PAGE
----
According to this Time Magazine article, trying to multi-task, especially with electronic devices, can hamper our attentiveness, mindfulness, and ability to learn. In fact, higher amounts of technology use has been linked to mental health problems in adolescents. It’s no wonder, with kids constantly seeing images of “perfection” on their peers’ social media feeds. I have found that the more time I spend on social media (as a 43 year old), the more agitated and anxious I get as well. This article does a good job of explaining why that is. One positive of technology use in adolescents is that more frequent texting appears to help reduce symptoms of anxiety and depression. perhaps because they are reaching out to real friends and connecting rather than perceiving that everyone else has perfect “Insta worthy” lives.  Read the article to find out more.

So, what am I doing about this problem? I found out about an app called Forest, and have been using it for a few days. So far it has really made a difference. You can plant virtual trees and set a time for how long you want to focus on a task without looking at your phone. When the time is up, your tree has grown. By planting trees and growing trees, you earn virtual currency to use towards buying and planing a REAL TREE through Trees For The Future. The app costs $1.99 for iPhone and it’s free for Android.

This might be the sort of thing where I use it for a relatively short amount of time to rewire my brain and seal in a new habit. I’m perfectly ok with spending $2.00 for that life hack!

P.S. I wrote this entire blog post without checking email, reading my texts, or inexplicably ending up shopping on Bananrepublic.com. WIN!

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Life Hack: The Daily Dozen App

I recently discovered an app I really think is great called The Daily Dozen. On it is a list of foods you should be eating every single day, with spaces for a checkmark next however many servings of that food you should be having. For instance, there’s three spaces next to beans, one space next to berries, and two spaces next to greens. You can check in to the app throughout the day to keep track of the “superfoods” you’re eating and over time, hopefully you’ll have trained yourself to put the healthiest foods first in your diet.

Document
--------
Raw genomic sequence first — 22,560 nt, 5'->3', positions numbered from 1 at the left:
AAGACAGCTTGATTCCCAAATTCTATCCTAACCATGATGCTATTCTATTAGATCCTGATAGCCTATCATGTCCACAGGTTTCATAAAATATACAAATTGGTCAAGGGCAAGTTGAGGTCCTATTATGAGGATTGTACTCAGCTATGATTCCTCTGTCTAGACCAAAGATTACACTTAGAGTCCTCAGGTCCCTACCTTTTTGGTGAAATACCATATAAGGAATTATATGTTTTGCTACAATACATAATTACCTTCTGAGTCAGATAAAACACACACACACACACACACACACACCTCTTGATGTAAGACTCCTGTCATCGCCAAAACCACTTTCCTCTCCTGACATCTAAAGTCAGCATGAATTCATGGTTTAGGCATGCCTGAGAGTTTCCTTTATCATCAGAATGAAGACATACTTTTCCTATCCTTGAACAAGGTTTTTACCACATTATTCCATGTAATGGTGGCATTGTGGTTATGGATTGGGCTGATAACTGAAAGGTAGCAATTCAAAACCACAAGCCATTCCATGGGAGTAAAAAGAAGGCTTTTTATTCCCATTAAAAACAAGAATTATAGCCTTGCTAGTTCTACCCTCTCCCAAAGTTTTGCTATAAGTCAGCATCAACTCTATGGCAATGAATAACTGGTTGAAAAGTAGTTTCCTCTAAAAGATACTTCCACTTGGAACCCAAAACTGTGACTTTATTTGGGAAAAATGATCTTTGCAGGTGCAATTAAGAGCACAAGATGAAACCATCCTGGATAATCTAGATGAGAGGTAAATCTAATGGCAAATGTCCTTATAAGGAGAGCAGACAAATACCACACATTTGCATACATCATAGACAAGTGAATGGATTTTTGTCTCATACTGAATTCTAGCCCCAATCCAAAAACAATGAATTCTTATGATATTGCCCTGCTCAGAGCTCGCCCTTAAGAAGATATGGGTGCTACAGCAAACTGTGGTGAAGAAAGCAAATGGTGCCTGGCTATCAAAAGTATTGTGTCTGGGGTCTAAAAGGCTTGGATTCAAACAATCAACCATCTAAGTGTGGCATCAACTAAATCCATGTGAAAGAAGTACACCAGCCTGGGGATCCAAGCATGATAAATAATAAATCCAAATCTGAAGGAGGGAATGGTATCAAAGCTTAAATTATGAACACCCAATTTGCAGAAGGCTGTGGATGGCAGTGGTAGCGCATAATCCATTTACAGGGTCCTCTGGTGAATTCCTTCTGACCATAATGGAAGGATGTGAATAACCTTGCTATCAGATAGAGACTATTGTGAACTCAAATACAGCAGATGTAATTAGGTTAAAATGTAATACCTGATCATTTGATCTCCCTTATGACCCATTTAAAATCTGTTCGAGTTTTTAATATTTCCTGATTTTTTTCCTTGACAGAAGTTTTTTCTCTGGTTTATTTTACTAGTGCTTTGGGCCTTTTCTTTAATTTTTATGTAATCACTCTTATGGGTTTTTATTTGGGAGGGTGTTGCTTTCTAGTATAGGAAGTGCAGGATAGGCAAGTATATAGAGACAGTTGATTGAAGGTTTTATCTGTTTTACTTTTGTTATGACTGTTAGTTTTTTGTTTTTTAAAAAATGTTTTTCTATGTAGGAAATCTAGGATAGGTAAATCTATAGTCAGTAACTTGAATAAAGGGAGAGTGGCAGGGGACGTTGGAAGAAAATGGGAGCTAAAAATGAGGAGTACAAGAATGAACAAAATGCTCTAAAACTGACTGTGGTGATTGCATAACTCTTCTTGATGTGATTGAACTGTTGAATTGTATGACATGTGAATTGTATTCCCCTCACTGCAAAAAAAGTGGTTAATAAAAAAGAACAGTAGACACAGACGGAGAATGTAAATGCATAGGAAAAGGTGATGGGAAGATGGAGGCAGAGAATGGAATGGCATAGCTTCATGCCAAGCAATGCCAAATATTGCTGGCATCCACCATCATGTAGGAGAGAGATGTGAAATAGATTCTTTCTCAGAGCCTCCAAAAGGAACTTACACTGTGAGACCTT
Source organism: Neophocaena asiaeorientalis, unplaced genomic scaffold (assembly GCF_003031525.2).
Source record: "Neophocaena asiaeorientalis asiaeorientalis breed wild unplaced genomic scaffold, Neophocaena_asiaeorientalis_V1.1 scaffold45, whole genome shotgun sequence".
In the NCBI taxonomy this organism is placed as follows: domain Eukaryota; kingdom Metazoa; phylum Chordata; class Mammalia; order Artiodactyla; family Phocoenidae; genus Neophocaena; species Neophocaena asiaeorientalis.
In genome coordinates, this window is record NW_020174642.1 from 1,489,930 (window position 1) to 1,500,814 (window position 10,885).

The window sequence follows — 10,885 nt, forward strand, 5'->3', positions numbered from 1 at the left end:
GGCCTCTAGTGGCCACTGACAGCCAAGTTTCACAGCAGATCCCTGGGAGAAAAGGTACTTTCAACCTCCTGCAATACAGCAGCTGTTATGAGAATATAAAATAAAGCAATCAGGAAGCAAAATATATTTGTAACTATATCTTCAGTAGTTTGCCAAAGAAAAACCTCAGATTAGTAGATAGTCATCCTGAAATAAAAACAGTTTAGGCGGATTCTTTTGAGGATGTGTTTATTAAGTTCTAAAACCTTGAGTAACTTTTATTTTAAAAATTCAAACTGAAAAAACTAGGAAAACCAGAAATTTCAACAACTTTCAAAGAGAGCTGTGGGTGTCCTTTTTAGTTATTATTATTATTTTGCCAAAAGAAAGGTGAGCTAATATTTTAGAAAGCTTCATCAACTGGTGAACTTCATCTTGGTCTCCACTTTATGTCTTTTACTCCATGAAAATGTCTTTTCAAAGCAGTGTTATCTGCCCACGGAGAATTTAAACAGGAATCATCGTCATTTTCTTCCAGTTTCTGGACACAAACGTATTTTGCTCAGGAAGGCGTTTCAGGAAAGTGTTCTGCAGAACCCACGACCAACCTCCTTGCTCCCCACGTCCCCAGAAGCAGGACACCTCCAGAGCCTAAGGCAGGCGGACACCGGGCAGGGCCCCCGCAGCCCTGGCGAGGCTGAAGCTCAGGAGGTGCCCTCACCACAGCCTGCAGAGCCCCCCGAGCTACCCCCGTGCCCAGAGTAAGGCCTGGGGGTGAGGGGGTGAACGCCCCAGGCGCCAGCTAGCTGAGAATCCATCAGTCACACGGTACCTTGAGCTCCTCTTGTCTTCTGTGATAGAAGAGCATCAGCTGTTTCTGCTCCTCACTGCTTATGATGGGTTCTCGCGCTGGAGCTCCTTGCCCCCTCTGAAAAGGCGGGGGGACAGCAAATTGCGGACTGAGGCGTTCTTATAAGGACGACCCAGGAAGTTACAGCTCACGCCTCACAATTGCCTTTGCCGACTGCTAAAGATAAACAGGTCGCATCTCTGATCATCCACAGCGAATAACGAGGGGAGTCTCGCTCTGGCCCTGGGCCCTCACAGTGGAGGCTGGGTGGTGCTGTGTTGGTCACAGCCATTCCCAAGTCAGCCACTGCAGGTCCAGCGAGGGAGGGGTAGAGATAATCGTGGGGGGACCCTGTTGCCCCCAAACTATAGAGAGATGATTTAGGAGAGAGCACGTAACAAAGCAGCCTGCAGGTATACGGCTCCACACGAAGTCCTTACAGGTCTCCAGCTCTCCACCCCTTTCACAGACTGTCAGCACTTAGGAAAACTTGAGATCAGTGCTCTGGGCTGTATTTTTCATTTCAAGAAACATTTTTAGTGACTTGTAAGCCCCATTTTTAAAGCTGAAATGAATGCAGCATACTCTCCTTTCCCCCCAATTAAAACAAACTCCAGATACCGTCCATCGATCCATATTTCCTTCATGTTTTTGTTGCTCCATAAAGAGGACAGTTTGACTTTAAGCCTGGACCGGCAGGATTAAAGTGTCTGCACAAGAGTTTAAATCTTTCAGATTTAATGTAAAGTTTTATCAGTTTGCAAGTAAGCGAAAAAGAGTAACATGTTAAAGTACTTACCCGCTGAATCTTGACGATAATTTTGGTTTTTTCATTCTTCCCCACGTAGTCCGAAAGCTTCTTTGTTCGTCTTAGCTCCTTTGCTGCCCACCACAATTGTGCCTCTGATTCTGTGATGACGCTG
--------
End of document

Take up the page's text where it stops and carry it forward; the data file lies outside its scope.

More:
There’s a section for grains on there, and I think that’s important to note. A lot of people avoid grains these days because they believe they are inflammatory or cause weight gain. Here’s what I know about whole grains (I’m talking about things like brown rice, oats, and barley here, not Froot Loops with “whole grains”). Eating whole grains is associated with lower risks of diabetes, heart disease, and high cholesterol. Read here  for more information on whole grains and heart disease. Read here for more on whole grains and blood pressure. And read here for more on whole grains and other foods that lower cholesterol. If you are trying to avoid grains in the short term, I support that. Sometimes avoiding a certain food for a month or so can help reduce inflammation and de-sensitize you to that particular food. Then you add the food back in in small amounts to ensure your sensitivity is gone. There are doctors like Dr. David Perlmutter (author of The Grain Brain) who have profited mightily by telling people all grains are bad for you, but I really don’t subscribe to that thinking at all. I *do* believe we Americans have too many grains in our diet, and that most of those grains are of low quality and low nutritional value (think a slice of white bread or a bowl of sugary cereal). However, whole grains have many proven health benefits.

Back to the app. What I love about this new tool is that it also includes things like spices, flaxseeds, and Vitamin D. These recommendations are all rooted in science and have been proven to be beneficial for one or more reasons.

Daily Dozen was created by Michael Gregor,  M.D., who is the founder of NutritionFacts.org and has a podcast called Nutrition Facts with Dr. Gregor.

I think it’s a great daily tool you can use as a fun challenge to clean up your eating habits and add some solid nutrition that will help reduce your risk of disease. Win/win!